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Find the magnitude of the block's acceleration

  1. Feb 5, 2008 #1
    1. The problem statement, all variables and given/known data
    Refer to Fig. 5-38 (see below). Let the mass of the block be 2.3 kg and the angle x be 20°. Find (a) the tension in the cord and (b) the normal force acting on the block. (c) If the cord is cut, find the magnitude of the block's acceleration.


    2. Relevant equations
    F=ma (Newton's Second Law)


    3. The attempt at a solution

    I got a and b by figuring out the equations T=F(g)sinx and F=F(g)cosx where F(g) is the force due to gravity. Part C is where I have the problem. I thought that because the rope was cut, the tension there would be 0 and thus the acceleration would be the tenstion
     

    Attached Files:

  2. jcsd
  3. Feb 5, 2008 #2

    Doc Al

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    The tension is zero--the string no longer pulls on the block. Once the string is cut, what's the net force on the block? (What forces act on the block?)
     
  4. Feb 5, 2008 #3
    Right, thats what i figured. So wouldnt the net force be in the direction of opposite of the tension (ie in the picture, it would be F(g)sinx?)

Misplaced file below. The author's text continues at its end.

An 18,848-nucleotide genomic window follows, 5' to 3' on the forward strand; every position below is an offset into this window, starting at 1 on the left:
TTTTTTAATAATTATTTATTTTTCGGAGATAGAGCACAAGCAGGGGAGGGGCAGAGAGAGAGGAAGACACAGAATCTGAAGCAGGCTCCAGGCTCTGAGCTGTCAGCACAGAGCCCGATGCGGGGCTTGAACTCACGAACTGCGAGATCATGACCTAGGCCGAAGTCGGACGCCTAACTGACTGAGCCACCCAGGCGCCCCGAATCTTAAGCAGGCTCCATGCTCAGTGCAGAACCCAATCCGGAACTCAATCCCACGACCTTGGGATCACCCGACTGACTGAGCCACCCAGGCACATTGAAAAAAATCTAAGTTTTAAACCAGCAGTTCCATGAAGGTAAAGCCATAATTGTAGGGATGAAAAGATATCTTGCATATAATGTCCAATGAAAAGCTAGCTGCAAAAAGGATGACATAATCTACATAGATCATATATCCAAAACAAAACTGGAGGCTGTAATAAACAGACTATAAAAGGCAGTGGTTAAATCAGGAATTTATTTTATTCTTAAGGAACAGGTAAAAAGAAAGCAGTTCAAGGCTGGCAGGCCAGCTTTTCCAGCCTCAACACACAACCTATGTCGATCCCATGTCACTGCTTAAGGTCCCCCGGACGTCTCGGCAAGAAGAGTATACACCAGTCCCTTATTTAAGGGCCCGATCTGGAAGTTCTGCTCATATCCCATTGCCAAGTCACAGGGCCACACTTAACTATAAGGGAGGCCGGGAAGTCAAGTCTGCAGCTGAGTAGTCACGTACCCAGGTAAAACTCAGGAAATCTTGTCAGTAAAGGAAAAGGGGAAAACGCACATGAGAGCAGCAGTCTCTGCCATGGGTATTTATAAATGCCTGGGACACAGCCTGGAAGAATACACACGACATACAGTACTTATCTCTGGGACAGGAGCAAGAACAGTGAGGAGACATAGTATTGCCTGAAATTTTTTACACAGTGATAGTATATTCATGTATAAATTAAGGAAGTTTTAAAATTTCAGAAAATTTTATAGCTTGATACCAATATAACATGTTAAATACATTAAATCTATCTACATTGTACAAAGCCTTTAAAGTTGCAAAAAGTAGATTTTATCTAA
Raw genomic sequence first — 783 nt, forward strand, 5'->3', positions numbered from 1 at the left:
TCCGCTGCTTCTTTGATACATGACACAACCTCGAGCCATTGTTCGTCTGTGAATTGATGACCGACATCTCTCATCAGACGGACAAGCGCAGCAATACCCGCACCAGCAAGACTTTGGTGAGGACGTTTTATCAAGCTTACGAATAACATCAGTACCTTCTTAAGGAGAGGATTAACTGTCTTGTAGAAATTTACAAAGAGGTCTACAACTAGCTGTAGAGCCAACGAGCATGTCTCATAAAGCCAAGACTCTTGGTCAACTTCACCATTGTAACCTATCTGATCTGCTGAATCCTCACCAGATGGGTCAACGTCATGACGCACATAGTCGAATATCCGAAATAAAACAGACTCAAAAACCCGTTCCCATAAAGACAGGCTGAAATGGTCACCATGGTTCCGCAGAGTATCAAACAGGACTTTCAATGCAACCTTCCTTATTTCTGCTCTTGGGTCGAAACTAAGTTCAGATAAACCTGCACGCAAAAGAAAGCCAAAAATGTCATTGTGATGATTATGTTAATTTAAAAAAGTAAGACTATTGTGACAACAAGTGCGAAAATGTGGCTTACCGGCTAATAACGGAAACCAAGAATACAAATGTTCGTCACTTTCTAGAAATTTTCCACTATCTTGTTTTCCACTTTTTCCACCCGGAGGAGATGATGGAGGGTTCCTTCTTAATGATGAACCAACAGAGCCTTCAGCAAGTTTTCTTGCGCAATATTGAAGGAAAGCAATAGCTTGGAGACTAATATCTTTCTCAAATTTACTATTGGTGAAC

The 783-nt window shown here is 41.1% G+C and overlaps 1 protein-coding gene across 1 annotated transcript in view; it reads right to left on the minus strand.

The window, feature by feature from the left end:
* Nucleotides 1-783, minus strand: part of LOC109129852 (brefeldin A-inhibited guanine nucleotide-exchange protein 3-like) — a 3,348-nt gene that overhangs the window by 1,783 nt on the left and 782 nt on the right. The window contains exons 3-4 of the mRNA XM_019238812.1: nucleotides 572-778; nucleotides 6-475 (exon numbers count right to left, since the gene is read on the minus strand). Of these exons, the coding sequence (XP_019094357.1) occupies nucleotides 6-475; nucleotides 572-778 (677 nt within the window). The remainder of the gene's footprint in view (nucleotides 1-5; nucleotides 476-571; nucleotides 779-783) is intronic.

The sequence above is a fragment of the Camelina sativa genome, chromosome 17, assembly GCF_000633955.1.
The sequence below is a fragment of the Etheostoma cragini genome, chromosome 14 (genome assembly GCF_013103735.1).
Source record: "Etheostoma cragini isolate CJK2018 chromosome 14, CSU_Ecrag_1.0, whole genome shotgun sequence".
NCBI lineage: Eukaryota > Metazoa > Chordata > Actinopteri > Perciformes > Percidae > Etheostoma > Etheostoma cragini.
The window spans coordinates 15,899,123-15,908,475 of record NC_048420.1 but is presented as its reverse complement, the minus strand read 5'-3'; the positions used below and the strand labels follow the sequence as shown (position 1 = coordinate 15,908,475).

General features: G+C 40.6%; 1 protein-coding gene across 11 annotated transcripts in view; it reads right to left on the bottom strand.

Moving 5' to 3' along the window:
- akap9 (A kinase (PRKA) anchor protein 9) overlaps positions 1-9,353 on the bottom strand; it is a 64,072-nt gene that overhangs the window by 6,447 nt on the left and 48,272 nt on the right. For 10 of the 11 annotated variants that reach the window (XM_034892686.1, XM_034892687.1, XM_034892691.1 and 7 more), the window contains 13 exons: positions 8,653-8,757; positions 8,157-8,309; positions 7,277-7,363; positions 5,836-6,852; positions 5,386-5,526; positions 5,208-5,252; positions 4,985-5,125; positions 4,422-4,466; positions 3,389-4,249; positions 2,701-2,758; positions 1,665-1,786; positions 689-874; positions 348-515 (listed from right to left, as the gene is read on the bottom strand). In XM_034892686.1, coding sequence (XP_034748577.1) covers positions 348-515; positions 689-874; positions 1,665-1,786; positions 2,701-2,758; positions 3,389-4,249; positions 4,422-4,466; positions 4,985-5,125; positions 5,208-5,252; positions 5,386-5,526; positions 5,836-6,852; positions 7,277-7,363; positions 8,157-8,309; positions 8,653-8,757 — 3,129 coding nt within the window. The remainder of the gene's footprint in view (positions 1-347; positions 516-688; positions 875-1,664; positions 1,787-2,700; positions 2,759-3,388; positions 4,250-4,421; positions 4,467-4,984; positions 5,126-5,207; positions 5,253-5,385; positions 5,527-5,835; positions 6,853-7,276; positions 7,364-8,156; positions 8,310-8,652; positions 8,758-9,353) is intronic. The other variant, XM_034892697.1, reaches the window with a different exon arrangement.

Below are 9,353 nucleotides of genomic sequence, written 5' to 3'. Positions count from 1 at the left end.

5. Feb 5, 2008 #4

    Doc Al

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    Exactly! The only unbalanced force on the block is the component of gravity down the incline, which is [itex]F_g \sin\theta[/itex].
     
  6. Feb 5, 2008 #5
    Right, but since its an online program...i put in 7.71 and -7.71 and neither is right. The force due to gravity is 22.54 N and multiply that by sin20 = 7.71, but its apparently not right?
     
  7. Feb 5, 2008 #6

    Doc Al

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    They want the acceleration, not the force. You're not done yet.
     
  8. Feb 5, 2008 #7
    So, since thats the force...F=ma? would you divide that by the mass then?
     
  9. Feb 5, 2008 #8

    Doc Al

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    Staff: Mentor

    Right.
     
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